Debt levels were much lower. Britain’s household debt, in today’s prices, was about £200 billion, a seventh of present levels. The long boom in credit was just beginning, rather than gasping for breath having been badly crunched as now.
In some respects, however, things are a lot better than they were then. The growth figures for the recoveries of the 1980s and 1990s, and after the IMF crisis of 1976, are just that, figures. They do not tell the story of how hard, how fraught, it was.
In the 1980s, for example, it took until 1986, six years after the austerity budget, before unemployment turned down. That is why some signatories of the letter from the 364, notably Steve Nickell, maintain they were right to sign it.
The 1990s, which looks like a model recovery against the headwinds of tax hikes and spending cuts, often did not feel like it. I recall, three or four years into the upturn, Clarke confiding that he doubted whether voters would ever believe in the recovery. The Tory government, meanwhile, was engaged in self-immolation.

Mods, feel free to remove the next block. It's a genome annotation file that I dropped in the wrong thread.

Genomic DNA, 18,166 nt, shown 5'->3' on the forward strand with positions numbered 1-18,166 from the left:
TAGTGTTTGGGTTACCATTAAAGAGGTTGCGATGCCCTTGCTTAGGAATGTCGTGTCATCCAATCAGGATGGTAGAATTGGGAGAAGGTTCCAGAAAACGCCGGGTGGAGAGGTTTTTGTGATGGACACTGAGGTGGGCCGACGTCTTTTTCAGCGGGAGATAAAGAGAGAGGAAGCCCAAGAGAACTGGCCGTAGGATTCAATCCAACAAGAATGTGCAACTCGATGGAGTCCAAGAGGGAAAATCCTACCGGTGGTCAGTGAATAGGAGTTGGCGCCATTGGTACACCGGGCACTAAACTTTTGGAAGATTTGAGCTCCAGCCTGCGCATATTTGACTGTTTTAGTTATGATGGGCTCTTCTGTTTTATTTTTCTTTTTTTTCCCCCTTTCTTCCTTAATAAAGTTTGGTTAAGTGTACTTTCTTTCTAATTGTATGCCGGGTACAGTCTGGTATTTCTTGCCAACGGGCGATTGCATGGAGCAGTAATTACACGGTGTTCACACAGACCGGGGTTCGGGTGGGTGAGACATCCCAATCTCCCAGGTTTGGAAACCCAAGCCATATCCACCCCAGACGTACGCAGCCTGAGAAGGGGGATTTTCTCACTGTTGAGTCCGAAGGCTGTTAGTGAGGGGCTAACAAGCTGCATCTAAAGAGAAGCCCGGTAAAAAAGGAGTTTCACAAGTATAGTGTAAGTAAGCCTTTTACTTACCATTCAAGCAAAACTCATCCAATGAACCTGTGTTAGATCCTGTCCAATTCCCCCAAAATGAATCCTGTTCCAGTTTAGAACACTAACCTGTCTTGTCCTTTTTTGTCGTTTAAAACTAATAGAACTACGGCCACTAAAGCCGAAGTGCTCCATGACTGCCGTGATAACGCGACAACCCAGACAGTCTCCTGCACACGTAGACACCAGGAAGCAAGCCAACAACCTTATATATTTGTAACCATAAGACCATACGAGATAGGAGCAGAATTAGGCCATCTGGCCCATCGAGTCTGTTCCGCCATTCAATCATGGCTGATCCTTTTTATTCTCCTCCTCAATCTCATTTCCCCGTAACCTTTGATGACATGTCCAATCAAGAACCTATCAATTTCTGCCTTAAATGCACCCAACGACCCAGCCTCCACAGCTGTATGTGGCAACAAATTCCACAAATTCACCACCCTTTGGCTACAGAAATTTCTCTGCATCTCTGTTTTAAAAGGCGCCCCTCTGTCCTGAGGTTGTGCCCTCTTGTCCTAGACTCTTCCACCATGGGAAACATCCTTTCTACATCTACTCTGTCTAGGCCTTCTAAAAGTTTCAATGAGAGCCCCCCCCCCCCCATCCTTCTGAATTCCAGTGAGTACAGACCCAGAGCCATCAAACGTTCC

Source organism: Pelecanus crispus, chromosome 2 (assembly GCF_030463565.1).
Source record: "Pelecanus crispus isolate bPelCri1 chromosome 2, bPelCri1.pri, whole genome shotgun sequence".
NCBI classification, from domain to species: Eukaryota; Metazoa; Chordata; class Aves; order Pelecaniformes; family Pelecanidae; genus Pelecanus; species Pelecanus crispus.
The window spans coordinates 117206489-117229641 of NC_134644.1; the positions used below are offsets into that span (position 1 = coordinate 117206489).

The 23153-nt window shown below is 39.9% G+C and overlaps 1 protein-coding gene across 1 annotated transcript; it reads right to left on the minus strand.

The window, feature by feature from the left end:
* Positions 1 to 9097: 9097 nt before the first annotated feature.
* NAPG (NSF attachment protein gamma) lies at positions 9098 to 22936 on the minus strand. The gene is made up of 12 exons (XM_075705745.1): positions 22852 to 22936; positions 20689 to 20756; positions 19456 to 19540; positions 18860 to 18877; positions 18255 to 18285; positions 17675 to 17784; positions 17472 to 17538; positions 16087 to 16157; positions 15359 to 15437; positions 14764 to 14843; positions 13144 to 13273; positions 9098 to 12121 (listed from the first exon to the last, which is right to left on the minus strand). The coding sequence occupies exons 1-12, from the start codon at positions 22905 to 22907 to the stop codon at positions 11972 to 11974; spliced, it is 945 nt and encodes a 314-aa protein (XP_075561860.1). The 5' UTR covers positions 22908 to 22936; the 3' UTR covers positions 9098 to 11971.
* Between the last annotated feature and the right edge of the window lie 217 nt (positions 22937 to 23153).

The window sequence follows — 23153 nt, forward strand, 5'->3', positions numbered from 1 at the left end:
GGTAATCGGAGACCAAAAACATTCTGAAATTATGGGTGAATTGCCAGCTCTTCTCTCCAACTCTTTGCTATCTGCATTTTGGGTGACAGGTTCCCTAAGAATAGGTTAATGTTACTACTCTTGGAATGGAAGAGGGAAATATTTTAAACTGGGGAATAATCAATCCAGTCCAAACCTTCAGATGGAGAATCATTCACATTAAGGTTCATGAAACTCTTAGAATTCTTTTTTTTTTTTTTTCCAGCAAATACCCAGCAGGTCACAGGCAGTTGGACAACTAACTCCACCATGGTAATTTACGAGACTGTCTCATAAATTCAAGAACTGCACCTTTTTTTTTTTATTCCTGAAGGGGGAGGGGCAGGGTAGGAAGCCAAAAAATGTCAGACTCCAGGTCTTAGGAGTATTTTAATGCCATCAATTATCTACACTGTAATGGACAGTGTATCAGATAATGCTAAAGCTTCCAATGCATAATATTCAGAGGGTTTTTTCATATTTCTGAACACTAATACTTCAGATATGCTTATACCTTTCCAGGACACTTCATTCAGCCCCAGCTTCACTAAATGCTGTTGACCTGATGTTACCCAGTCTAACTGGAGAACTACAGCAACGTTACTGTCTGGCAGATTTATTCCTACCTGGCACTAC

Maybe it is early days but it does not feel like that now. The coalition government is holding together remarkably well. People are impatient for stronger growth but they are also resigned to the fact that there are no easy remedies after a financial crisis on the scale we have been through, indeed are still going through.
Voters are equally sceptical about apparently easy solutions like the five-point plan presented by Ed Balls, the shadow chancellor, to the Labour party conference last week, built around a temporary Vat cut.
They know, deep down, the deficit has to be brought down. Businesses know that too, and they know that the slowdown we have seen in recent months reflects a range of factors of which tax hikes and spending cuts are but a minor part. The differences are many but the spirit of 1981 lives on.
This post originally appeared at David Smith’s EconomicsUK and is reproduced with permission.